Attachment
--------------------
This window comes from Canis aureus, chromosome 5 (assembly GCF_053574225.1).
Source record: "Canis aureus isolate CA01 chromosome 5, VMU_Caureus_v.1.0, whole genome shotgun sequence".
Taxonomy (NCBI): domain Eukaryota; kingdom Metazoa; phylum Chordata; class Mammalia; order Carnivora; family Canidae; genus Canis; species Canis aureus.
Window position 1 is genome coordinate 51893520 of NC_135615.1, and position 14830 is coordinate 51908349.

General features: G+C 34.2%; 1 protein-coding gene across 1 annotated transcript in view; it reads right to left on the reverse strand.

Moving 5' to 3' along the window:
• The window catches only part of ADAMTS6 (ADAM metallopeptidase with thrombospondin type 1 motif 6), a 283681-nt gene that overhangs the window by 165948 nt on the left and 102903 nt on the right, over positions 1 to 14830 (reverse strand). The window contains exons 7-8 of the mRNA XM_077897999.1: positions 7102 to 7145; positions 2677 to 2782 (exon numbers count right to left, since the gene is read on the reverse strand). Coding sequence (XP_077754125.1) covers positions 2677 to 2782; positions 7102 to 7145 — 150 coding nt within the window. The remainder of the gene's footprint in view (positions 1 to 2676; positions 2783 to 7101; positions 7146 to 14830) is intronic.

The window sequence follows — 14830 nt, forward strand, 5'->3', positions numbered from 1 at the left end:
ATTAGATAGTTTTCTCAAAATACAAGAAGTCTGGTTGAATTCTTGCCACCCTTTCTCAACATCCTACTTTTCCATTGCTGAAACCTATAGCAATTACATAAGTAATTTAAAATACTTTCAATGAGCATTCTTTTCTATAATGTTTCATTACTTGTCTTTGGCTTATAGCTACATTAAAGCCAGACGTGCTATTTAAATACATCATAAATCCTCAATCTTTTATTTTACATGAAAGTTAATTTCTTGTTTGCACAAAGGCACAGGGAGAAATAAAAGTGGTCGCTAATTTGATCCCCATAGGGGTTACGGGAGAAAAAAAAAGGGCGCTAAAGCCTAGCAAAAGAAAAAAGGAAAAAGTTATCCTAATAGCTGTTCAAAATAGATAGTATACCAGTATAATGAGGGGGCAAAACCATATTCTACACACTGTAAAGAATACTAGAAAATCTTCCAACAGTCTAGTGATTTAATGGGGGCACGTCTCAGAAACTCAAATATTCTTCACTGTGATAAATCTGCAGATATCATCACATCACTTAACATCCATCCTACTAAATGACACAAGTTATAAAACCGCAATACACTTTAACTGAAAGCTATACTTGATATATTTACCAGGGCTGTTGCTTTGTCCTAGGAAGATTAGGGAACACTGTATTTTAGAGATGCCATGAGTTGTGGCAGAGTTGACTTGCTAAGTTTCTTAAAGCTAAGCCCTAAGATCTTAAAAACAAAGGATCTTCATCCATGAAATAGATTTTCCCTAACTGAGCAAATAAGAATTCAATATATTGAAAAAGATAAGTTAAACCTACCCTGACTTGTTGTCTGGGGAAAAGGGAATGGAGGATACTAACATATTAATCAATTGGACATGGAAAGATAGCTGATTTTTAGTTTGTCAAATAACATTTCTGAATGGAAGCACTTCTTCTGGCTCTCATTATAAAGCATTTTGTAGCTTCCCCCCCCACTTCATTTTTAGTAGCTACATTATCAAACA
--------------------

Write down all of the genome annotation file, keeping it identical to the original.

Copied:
This window comes from Canis aureus, chromosome 5 (assembly GCF_053574225.1).
Source record: "Canis aureus isolate CA01 chromosome 5, VMU_Caureus_v.1.0, whole genome shotgun sequence".
Taxonomy (NCBI): domain Eukaryota; kingdom Metazoa; phylum Chordata; class Mammalia; order Carnivora; family Canidae; genus Canis; species Canis aureus.
Window position 1 is genome coordinate 51893520 of NC_135615.1, and position 14830 is coordinate 51908349.

General features: G+C 34.2%; 1 protein-coding gene across 1 annotated transcript in view; it reads right to left on the reverse strand.

Moving 5' to 3' along the window:
• The window catches only part of ADAMTS6 (ADAM metallopeptidase with thrombospondin type 1 motif 6), a 283681-nt gene that overhangs the window by 165948 nt on the left and 102903 nt on the right, over positions 1 to 14830 (reverse strand). The window contains exons 7-8 of the mRNA XM_077897999.1: positions 7102 to 7145; positions 2677 to 2782 (exon numbers count right to left, since the gene is read on the reverse strand). Coding sequence (XP_077754125.1) covers positions 2677 to 2782; positions 7102 to 7145 — 150 coding nt within the window. The remainder of the gene's footprint in view (positions 1 to 2676; positions 2783 to 7101; positions 7146 to 14830) is intronic.

The window sequence follows — 14830 nt, forward strand, 5'->3', positions numbered from 1 at the left end:
ATTAGATAGTTTTCTCAAAATACAAGAAGTCTGGTTGAATTCTTGCCACCCTTTCTCAACATCCTACTTTTCCATTGCTGAAACCTATAGCAATTACATAAGTAATTTAAAATACTTTCAATGAGCATTCTTTTCTATAATGTTTCATTACTTGTCTTTGGCTTATAGCTACATTAAAGCCAGACGTGCTATTTAAATACATCATAAATCCTCAATCTTTTATTTTACATGAAAGTTAATTTCTTGTTTGCACAAAGGCACAGGGAGAAATAAAAGTGGTCGCTAATTTGATCCCCATAGGGGTTACGGGAGAAAAAAAAAGGGCGCTAAAGCCTAGCAAAAGAAAAAAGGAAAAAGTTATCCTAATAGCTGTTCAAAATAGATAGTATACCAGTATAATGAGGGGGCAAAACCATATTCTACACACTGTAAAGAATACTAGAAAATCTTCCAACAGTCTAGTGATTTAATGGGGGCACGTCTCAGAAACTCAAATATTCTTCACTGTGATAAATCTGCAGATATCATCACATCACTTAACATCCATCCTACTAAATGACACAAGTTATAAAACCGCAATACACTTTAACTGAAAGCTATACTTGATATATTTACCAGGGCTGTTGCTTTGTCCTAGGAAGATTAGGGAACACTGTATTTTAGAGATGCCATGAGTTGTGGCAGAGTTGACTTGCTAAGTTTCTTAAAGCTAAGCCCTAAGATCTTAAAAACAAAGGATCTTCATCCATGAAATAGATTTTCCCTAACTGAGCAAATAAGAATTCAATATATTGAAAAAGATAAGTTAAACCTACCCTGACTTGTTGTCTGGGGAAAAGGGAATGGAGGATACTAACATATTAATCAATTGGACATGGAAAGATAGCTGATTTTTAGTTTGTCAAATAACATTTCTGAATGGAAGCACTTCTTCTGGCTCTCATTATAAAGCATTTTGTAGCTTCCCCCCCCACTTCATTTTTAGTAGCTACATTATCAAACA